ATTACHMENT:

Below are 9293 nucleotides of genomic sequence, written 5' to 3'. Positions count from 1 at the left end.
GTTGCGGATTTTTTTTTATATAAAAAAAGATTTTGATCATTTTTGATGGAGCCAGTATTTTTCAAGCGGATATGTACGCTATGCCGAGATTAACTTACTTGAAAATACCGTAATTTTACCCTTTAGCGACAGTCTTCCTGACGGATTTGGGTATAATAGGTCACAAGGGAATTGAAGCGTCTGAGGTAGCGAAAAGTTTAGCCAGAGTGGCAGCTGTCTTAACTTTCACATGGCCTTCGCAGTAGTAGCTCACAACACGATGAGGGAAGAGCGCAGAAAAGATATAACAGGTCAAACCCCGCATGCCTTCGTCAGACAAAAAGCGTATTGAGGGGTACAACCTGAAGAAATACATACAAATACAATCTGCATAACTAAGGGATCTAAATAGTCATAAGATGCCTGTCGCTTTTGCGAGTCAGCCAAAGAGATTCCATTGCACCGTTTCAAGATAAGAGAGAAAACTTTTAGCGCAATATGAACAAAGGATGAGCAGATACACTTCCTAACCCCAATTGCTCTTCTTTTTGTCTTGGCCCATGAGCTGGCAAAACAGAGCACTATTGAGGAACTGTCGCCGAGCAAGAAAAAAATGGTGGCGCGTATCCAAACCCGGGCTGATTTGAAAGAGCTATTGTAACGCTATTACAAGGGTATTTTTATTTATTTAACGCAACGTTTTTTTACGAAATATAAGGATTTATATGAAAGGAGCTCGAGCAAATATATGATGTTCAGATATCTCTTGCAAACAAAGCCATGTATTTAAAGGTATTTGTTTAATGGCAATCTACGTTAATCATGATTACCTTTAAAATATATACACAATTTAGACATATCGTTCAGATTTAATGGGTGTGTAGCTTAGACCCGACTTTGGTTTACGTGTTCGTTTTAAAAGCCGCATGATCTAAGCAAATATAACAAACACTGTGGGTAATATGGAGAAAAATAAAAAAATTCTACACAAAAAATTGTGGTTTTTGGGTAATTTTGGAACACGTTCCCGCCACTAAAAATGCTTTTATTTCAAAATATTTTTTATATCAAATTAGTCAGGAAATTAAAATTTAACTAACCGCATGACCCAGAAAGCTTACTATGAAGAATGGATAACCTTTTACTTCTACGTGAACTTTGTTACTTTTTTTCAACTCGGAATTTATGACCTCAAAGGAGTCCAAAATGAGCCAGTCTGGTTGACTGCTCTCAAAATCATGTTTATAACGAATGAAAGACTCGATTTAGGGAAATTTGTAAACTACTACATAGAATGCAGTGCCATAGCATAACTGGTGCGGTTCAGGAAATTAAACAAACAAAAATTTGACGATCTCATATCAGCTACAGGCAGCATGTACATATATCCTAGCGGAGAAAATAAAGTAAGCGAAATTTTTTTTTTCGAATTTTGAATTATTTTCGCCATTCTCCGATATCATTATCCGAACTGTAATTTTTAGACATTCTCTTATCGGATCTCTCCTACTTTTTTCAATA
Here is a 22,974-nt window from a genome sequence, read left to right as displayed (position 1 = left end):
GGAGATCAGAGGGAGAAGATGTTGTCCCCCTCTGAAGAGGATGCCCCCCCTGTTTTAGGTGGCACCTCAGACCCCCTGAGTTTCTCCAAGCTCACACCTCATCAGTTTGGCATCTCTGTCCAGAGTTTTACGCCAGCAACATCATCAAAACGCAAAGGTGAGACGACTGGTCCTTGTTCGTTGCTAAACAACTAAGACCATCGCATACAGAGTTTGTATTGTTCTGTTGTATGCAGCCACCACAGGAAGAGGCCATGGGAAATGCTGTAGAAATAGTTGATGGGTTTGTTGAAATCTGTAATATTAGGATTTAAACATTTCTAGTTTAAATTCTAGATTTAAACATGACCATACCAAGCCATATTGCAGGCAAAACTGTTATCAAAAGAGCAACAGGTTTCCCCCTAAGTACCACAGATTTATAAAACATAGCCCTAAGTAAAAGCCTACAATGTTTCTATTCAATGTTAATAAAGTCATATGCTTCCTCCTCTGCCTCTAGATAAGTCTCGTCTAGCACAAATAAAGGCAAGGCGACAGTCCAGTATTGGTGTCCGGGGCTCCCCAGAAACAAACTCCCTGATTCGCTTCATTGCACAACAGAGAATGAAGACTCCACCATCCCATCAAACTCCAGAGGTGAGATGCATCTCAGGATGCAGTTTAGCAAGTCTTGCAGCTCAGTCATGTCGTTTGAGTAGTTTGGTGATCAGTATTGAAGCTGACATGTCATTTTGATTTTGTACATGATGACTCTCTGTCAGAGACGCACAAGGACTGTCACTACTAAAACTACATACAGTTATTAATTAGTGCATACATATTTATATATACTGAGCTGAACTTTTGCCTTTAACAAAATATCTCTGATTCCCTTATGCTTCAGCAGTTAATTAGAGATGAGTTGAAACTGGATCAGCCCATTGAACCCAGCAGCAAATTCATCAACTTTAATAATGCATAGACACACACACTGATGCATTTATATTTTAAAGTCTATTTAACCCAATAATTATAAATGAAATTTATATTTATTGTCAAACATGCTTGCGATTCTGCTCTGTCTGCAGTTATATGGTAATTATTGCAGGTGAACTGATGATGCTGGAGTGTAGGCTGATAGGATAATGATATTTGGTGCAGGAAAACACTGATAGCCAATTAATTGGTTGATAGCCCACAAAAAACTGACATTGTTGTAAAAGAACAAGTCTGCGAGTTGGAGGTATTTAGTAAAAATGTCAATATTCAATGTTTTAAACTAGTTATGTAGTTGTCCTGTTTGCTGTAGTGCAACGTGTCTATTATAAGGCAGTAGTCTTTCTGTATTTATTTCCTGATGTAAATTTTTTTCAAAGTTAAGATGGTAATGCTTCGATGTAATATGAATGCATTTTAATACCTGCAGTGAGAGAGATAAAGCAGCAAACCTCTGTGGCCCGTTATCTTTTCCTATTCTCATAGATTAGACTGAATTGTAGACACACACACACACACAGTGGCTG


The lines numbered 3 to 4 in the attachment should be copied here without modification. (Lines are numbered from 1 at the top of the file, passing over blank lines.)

Here is a 22,974-nt window from a genome sequence, read left to right as displayed (position 1 = left end):
GGAGATCAGAGGGAGAAGATGTTGTCCCCCTCTGAAGAGGATGCCCCCCCTGTTTTAGGTGGCACCTCAGACCCCCTGAGTTTCTCCAAGCTCACACCTCATCAGTTTGGCATCTCTGTCCAGAGTTTTACGCCAGCAACATCATCAAAACGCAAAGGTGAGACGACTGGTCCTTGTTCGTTGCTAAACAACTAAGACCATCGCATACAGAGTTTGTATTGTTCTGTTGTATGCAGCCACCACAGGAAGAGGCCATGGGAAATGCTGTAGAAATAGTTGATGGGTTTGTTGAAATCTGTAATATTAGGATTTAAACATTTCTAGTTTAAATTCTAGATTTAAACATGACCATACCAAGCCATATTGCAGGCAAAACTGTTATCAAAAGAGCAACAGGTTTCCCCCTAAGTACCACAGATTTATAAAACATAGCCCTAAGTAAAAGCCTACAATGTTTCTATTCAATGTTAATAAAGTCATATGCTTCCTCCTCTGCCTCTAGATAAGTCTCGTCTAGCACAAATAAAGGCAAGGCGACAGTCCAGTATTGGTGTCCGGGGCTCCCCAGAAACAAACTCCCTGATTCGCTTCATTGCACAACAGAGAATGAAGACTCCACCATCCCATCAAACTCCAGAGGTGAGATGCATCTCAGGATGCAGTTTAGCAAGTCTTGCAGCTCAGTCATGTCGTTTGAGTAGTTTGGTGATCAGTATTGAAGCTGACATGTCATTTTGATTTTGTACATGATGACTCTCTGTCAGAGACGCACAAGGACTGTCACTACTAAAACTACATACAGTTATTAATTAGTGCATACATATTTATATATACTGAGCTGAACTTTTGCCTTTAACAAAATATCTCTGATTCCCTTATGCTTCAGCAGTTAATTAGAGATGAGTTGAAACTGGATCAGCCCATTGAACCCAGCAGCAAATTCATCAACTTTAATAATGCATAGACACACACACTGATGCATTTATATTTTAAAGTCTATTTAACCCAATAATTATAAATGAAATTTATATTTATTGTCAAACATGCTTGCGATTCTGCTCTGTCTGCAGTTATATGGTAATTATTGCAGGTGAACTGATGATGCTGGAGTGTAGGCTGATAGGATAATGATATTTGGTGCAGGAAAACACTGATAGCCAATTAATTGGTTGATAGCCCACAAAAAACTGACATTGTTGTAAAAGAACAAGTCTGCGAGTTGGAGGTATTTAGTAAAAATGTCAATATTCAATGTTTTAAACTAGTTATGTAGTTGTCCTGTTTGCTGTAGTGCAACGTGTCTATTATAAGGCAGTAGTCTTTCTGTATTTATTTCCTGATGTAAATTTTTTTCAAAGTTAAGATGGTAATGCTTCGATGTAATATGAATGCATTTTAATACCTGCAGTGAGAGAGATAAAGCAGCAAACCTCTGTGGCCCGTTATCTTTTCCTATTCTCATAGATTAGACTGAATTGTAGACACACACACACACACAGTGGCTG